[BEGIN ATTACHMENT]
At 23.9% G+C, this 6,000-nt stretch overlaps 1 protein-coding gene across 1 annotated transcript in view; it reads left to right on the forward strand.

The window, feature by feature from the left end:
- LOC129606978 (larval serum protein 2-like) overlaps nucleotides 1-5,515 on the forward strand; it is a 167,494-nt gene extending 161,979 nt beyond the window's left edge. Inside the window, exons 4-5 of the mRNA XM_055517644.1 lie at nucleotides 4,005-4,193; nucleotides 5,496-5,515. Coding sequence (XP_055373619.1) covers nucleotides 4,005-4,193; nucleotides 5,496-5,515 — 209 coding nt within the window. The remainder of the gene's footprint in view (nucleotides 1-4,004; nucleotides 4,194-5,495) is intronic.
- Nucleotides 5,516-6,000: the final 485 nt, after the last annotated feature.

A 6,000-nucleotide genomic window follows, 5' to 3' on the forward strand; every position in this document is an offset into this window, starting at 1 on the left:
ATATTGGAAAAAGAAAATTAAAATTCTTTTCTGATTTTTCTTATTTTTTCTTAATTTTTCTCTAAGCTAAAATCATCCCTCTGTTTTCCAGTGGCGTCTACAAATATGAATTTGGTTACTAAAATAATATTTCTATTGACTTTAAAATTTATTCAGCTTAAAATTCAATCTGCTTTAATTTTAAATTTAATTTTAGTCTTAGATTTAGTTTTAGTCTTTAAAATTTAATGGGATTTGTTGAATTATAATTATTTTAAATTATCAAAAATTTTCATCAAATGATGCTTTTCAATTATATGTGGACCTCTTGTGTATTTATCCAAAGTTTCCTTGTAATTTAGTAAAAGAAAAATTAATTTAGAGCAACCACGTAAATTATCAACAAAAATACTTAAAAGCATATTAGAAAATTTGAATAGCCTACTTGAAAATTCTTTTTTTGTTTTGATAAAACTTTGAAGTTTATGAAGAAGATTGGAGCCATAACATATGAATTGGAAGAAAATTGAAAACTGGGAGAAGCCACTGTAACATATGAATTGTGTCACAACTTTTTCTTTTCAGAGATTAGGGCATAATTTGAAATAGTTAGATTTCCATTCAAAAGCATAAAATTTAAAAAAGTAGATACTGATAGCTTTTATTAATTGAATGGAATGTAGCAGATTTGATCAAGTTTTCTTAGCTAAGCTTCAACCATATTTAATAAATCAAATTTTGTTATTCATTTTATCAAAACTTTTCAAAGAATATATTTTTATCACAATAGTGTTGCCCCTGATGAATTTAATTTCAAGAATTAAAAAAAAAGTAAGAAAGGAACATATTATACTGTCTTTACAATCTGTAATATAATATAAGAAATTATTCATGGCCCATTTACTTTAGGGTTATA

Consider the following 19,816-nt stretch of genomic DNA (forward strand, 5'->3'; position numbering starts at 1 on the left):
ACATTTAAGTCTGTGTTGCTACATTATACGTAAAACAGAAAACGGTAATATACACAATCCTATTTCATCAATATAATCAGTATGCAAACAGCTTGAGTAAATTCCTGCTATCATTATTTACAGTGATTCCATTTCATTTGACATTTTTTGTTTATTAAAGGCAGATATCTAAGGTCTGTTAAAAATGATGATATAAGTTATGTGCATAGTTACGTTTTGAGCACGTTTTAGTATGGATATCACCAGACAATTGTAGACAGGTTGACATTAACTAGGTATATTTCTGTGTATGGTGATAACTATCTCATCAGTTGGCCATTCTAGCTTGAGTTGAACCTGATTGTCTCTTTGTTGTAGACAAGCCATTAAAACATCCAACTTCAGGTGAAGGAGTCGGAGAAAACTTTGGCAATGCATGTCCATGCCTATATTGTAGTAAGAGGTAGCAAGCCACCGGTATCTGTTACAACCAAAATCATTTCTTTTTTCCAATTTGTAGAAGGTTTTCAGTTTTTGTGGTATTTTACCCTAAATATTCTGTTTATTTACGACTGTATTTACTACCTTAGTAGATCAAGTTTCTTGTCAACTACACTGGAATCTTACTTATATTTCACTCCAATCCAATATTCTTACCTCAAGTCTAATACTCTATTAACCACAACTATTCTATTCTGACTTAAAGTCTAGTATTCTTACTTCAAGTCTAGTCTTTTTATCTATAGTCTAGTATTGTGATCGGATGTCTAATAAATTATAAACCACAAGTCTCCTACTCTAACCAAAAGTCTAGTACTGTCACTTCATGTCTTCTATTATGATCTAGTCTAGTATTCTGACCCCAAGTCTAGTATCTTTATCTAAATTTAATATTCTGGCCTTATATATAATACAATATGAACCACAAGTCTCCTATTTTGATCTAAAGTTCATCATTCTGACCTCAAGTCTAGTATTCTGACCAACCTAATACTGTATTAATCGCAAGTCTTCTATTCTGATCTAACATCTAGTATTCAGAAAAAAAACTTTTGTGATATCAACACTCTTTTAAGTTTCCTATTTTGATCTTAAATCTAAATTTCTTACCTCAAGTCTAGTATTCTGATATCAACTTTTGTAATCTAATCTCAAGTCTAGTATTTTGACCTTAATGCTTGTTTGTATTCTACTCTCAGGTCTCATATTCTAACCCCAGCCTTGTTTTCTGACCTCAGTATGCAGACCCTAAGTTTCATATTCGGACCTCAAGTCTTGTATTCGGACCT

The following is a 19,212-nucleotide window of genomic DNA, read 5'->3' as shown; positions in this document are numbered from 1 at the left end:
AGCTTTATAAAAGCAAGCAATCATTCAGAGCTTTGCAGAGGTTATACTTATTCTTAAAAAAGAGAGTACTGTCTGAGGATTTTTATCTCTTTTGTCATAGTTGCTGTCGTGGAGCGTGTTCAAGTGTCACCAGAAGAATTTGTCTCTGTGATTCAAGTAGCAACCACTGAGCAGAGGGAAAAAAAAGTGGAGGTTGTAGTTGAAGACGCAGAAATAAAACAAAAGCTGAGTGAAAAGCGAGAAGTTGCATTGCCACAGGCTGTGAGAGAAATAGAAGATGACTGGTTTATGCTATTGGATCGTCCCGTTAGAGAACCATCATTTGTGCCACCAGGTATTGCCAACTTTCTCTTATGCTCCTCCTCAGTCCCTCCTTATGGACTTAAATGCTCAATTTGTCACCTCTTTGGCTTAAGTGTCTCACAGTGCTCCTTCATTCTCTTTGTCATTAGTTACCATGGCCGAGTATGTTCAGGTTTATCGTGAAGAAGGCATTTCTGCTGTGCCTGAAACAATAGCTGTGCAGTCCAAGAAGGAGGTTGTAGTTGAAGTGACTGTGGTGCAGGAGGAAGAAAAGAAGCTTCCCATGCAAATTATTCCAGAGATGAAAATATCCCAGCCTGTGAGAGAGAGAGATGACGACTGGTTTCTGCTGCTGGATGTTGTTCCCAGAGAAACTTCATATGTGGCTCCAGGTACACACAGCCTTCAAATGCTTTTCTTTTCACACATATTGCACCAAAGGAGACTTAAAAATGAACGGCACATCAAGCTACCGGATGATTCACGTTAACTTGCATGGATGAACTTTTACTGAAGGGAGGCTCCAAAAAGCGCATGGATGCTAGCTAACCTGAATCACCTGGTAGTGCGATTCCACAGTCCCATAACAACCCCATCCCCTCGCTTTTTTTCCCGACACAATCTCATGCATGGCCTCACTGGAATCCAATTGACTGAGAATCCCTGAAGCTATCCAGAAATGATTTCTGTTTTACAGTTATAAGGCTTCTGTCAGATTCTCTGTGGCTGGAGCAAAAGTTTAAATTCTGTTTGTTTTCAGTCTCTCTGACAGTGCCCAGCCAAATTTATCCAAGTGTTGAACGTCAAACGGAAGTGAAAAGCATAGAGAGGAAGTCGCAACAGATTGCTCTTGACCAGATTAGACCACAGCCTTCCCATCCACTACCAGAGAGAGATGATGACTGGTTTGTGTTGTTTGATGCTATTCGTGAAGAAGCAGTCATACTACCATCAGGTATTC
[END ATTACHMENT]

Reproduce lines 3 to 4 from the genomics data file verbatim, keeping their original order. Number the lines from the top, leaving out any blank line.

- LOC129606978 (larval serum protein 2-like) overlaps nucleotides 1-5,515 on the forward strand; it is a 167,494-nt gene extending 161,979 nt beyond the window's left edge. Inside the window, exons 4-5 of the mRNA XM_055517644.1 lie at nucleotides 4,005-4,193; nucleotides 5,496-5,515. Coding sequence (XP_055373619.1) covers nucleotides 4,005-4,193; nucleotides 5,496-5,515 — 209 coding nt within the window. The remainder of the gene's footprint in view (nucleotides 1-4,004; nucleotides 4,194-5,495) is intronic.
- Nucleotides 5,516-6,000: the final 485 nt, after the last annotated feature.